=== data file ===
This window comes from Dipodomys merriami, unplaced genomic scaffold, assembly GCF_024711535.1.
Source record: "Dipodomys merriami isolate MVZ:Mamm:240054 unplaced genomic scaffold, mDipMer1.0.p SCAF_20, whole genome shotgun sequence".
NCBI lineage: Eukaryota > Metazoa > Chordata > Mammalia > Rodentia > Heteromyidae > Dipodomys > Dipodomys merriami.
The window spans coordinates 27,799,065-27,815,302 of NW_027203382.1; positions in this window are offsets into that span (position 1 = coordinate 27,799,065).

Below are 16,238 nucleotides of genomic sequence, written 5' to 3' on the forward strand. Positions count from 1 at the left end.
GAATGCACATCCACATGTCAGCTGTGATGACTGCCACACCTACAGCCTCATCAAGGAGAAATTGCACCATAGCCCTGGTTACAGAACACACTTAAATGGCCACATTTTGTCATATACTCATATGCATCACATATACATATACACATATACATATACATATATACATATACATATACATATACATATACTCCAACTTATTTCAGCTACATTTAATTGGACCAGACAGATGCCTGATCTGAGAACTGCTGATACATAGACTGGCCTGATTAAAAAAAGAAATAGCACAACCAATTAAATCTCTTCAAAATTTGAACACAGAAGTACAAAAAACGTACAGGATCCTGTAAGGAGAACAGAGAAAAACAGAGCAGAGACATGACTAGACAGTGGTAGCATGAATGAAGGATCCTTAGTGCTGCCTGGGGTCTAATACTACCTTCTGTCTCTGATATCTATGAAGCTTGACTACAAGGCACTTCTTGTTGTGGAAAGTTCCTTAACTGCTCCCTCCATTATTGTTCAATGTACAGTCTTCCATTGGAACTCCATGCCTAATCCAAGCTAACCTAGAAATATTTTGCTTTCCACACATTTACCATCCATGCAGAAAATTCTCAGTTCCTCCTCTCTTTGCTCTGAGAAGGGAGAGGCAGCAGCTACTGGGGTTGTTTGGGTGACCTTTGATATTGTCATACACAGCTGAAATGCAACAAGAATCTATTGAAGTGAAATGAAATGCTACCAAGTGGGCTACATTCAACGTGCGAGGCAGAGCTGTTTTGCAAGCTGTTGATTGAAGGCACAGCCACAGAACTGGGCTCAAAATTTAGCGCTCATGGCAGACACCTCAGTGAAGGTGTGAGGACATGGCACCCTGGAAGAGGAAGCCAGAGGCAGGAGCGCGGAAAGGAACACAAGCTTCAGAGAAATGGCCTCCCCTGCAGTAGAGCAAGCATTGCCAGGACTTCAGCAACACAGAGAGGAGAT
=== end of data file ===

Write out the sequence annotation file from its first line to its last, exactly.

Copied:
This window comes from Dipodomys merriami, unplaced genomic scaffold, assembly GCF_024711535.1.
Source record: "Dipodomys merriami isolate MVZ:Mamm:240054 unplaced genomic scaffold, mDipMer1.0.p SCAF_20, whole genome shotgun sequence".
NCBI lineage: Eukaryota > Metazoa > Chordata > Mammalia > Rodentia > Heteromyidae > Dipodomys > Dipodomys merriami.
The window spans coordinates 27,799,065-27,815,302 of NW_027203382.1; positions in this window are offsets into that span (position 1 = coordinate 27,799,065).

Below are 16,238 nucleotides of genomic sequence, written 5' to 3' on the forward strand. Positions count from 1 at the left end.
GAATGCACATCCACATGTCAGCTGTGATGACTGCCACACCTACAGCCTCATCAAGGAGAAATTGCACCATAGCCCTGGTTACAGAACACACTTAAATGGCCACATTTTGTCATATACTCATATGCATCACATATACATATACACATATACATATACATATATACATATACATATACATATACATATACTCCAACTTATTTCAGCTACATTTAATTGGACCAGACAGATGCCTGATCTGAGAACTGCTGATACATAGACTGGCCTGATTAAAAAAAGAAATAGCACAACCAATTAAATCTCTTCAAAATTTGAACACAGAAGTACAAAAAACGTACAGGATCCTGTAAGGAGAACAGAGAAAAACAGAGCAGAGACATGACTAGACAGTGGTAGCATGAATGAAGGATCCTTAGTGCTGCCTGGGGTCTAATACTACCTTCTGTCTCTGATATCTATGAAGCTTGACTACAAGGCACTTCTTGTTGTGGAAAGTTCCTTAACTGCTCCCTCCATTATTGTTCAATGTACAGTCTTCCATTGGAACTCCATGCCTAATCCAAGCTAACCTAGAAATATTTTGCTTTCCACACATTTACCATCCATGCAGAAAATTCTCAGTTCCTCCTCTCTTTGCTCTGAGAAGGGAGAGGCAGCAGCTACTGGGGTTGTTTGGGTGACCTTTGATATTGTCATACACAGCTGAAATGCAACAAGAATCTATTGAAGTGAAATGAAATGCTACCAAGTGGGCTACATTCAACGTGCGAGGCAGAGCTGTTTTGCAAGCTGTTGATTGAAGGCACAGCCACAGAACTGGGCTCAAAATTTAGCGCTCATGGCAGACACCTCAGTGAAGGTGTGAGGACATGGCACCCTGGAAGAGGAAGCCAGAGGCAGGAGCGCGGAAAGGAACACAAGCTTCAGAGAAATGGCCTCCCCTGCAGTAGAGCAAGCATTGCCAGGACTTCAGCAACACAGAGAGGAGAT